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In recognition of the increasing importance of the Web, the World Wide Web Consortium (W3C) has released HTML 4.0 (HyperText Markup Language version 4.0) as a W3C Recommendation. This represents a culmination of work with Member organizations over a period of several years. HTML 4.0 builds upon W3C's earlier Recommendation for HTML 3.2 adding a host of new features.
The HTML 4.0 specification was developed by the W3C HTML Working Group, which includes key industry players such as Adobe Systems, Hewlett Packard, IBM, Microsoft, Netscape Communications, Novell, Reuters, SoftQuad, Spyglass and Sun Microsystems; content specialists at HotWired, PathFinder and Verso, and experts in the fields of accessibility and internationalization.
HTML 4.0 is the product of a cross-industry agreement on a wide range of features for richer and more accessible Web pages. The W3C Recommendation for HTML 4.0 comes at a time when people are browsing the Web from an increasingly broad range of devices, from smart TVs to cellular phones. HTML is now a fundamental building block for networked computers and mission critical information systems for corporations and their trading partners.
The original HTML specification was written in 1989 by Tim Berners-Lee, now Director of W3C, while he was at CERN. Innovations from NCSA and other contributors were reviewed under the auspices of the Internet Engineering Task Force, and published as the HTML 2.0 specification (RFC 1866), edited by Dan Connolly, now the Architecture Domain Leader at W3C. Subsequent work by W3C led to the HTML 3.2 Recommendation, representing industry consensus on HTML features in 1996.
HTML is very widely used as the data format for documents on the World Wide Web. HTML 4.0 is an SGML application conforming to the International Standard ISO 8879 - Standard Generalized Markup Language. It enables hypertext documents to be represented using text-based markup, providing interoperability across a wide range of platforms.
HTML 4.0 includes features for basic document idioms such as headings, lists, paragraphs, tables and images, as well as hypertext links, and electronic forms. These can be rendered on graphical displays, text-only displays or speech-based browsers, as well as printed to hardcopy media. Additional features support meta-information describing link relationships and document properties, such as authorship, and copyright statements.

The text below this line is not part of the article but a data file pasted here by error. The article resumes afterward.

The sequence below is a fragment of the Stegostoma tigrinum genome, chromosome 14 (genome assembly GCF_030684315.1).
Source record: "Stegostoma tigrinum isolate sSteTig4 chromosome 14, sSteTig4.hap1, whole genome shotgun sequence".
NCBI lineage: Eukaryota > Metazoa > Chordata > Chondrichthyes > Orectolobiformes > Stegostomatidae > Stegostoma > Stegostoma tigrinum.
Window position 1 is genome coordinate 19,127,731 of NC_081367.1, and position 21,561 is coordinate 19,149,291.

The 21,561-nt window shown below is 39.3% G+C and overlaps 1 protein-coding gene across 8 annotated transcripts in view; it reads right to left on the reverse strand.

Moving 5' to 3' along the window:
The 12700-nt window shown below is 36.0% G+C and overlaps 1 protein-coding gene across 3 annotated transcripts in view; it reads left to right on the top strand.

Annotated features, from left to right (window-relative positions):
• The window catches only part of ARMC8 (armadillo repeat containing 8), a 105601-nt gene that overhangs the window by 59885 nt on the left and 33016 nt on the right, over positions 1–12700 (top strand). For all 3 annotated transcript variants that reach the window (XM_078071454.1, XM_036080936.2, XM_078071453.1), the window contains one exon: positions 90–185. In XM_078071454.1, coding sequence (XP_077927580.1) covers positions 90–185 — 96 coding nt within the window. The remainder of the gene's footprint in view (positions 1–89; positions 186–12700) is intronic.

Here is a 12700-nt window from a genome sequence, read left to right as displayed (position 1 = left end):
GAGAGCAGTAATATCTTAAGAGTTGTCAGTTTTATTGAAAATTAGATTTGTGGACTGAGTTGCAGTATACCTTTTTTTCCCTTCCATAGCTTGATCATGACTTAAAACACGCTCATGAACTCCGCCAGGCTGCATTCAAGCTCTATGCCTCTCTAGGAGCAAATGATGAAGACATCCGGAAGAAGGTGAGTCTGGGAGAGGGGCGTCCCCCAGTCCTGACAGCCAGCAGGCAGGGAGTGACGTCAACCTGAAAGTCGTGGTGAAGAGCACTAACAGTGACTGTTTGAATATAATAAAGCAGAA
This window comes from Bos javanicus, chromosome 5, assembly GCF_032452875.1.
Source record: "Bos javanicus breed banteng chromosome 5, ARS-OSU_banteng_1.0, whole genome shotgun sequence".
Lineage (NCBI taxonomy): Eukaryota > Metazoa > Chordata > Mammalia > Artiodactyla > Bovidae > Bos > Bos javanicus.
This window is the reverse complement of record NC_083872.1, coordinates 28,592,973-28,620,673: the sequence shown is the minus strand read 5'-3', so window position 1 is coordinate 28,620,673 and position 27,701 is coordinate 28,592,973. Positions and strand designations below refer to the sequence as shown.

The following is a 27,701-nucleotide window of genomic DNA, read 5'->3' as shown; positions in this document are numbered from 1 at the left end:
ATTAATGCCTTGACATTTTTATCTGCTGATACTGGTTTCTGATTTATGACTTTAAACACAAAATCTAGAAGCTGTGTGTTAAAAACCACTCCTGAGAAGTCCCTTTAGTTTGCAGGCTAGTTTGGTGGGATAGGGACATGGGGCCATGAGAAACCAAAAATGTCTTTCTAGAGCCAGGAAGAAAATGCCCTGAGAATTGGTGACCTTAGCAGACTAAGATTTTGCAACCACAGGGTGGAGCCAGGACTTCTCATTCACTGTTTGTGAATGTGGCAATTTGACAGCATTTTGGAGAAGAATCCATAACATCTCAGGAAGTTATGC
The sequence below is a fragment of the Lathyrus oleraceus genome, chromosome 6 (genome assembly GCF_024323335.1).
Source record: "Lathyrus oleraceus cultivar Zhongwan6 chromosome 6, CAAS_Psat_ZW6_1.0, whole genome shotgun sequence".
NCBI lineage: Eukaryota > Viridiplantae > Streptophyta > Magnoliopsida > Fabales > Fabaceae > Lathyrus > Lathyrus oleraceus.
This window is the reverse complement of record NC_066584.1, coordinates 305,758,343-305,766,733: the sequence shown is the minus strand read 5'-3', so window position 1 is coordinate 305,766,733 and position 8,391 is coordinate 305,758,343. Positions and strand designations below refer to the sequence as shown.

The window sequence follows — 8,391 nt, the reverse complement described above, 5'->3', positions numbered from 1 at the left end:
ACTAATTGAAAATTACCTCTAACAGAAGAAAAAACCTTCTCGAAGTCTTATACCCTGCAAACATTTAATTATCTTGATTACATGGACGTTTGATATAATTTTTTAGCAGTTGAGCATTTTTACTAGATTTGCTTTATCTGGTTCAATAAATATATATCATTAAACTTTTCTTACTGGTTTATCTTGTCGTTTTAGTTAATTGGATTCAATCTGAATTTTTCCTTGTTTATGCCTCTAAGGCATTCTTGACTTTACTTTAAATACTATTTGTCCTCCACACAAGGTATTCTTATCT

HTML 4.0 adds enhancements in several areas to make the Web more appealing for both content providers and users:
Scripts allow Web applications to dynamically update pages, while style sheets give rich control over appearence. This together with the improvements to forms and tables makes HTML 4.0 a great improvement on 3.2 for building exciting pages that load quickly.
HTML 4.0 includes many features that promise to open up the Web to people with disabilities, for instance, richer descriptions for images, labels for form fields, and ways to associate table data with headers for use with speech-based browsers or Braille readers.
The W3C Web Accessibility Initiative (WAI) is developing detailed authoring guidelines for how to make your pages accessible to all. This will open up the Web to millions of users who hitherto have been held back by pages designed only for people using graphical browsers.
World-wide access was critical to the members of the W3C HTML Working Group. Incorporating the expertise of leading experts on internationalization, HTML 4.0 provides the markup needed for any language including multilingual documents - authors can now make their documents more accessible to users, whatever their language.
HTML 4.0 accomplishes this by fully supporting the international ISO 10646 character set, and allowing authors to manage differences in language, text direction, and character encoding schemes. For example, authors can now use right-to-left or mixed direction text.
HTML has been applied to a very wide range of applications. For example: personal home pages, advertising and marketing, product support, home shopping, newsletters, directories, news services, reference information and easy to use front ends to existing information systems. It is increasingly being used for building new corporate-wide information systems for companies and their trading partners (intranets and extranets).
HTML is typically used together with the Hypertext Transport Protocol (HTTP) to provide access to Web pages on host computers on the global Internet or within Corporate intranets. It can also be used to access information held on local media such as CD-ROMs.
Further information on HTML can be found at http://www.w3.org/MarkUp/